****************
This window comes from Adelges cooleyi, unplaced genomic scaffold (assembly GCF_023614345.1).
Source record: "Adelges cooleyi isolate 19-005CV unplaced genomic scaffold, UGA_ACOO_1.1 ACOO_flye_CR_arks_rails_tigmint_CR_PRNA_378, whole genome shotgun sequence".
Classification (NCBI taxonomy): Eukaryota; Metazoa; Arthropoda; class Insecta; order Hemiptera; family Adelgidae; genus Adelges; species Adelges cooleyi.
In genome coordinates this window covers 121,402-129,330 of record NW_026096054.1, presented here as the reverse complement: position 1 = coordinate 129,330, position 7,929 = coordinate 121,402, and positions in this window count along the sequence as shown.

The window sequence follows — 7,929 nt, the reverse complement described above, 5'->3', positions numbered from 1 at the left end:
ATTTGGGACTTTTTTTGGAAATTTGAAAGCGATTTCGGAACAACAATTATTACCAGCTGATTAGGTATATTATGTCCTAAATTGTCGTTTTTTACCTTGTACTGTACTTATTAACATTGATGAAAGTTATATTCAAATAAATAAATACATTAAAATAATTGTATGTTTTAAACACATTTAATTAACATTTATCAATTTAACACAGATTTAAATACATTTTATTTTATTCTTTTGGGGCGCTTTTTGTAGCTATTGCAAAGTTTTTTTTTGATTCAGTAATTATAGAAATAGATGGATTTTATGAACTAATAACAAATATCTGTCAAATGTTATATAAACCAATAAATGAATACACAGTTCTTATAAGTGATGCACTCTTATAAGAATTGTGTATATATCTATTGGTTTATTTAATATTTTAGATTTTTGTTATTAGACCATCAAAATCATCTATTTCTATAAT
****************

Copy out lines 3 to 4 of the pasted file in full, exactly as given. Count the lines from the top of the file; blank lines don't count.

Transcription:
Classification (NCBI taxonomy): Eukaryota; Metazoa; Arthropoda; class Insecta; order Hemiptera; family Adelgidae; genus Adelges; species Adelges cooleyi.
In genome coordinates this window covers 121,402-129,330 of record NW_026096054.1, presented here as the reverse complement: position 1 = coordinate 129,330, position 7,929 = coordinate 121,402, and positions in this window count along the sequence as shown.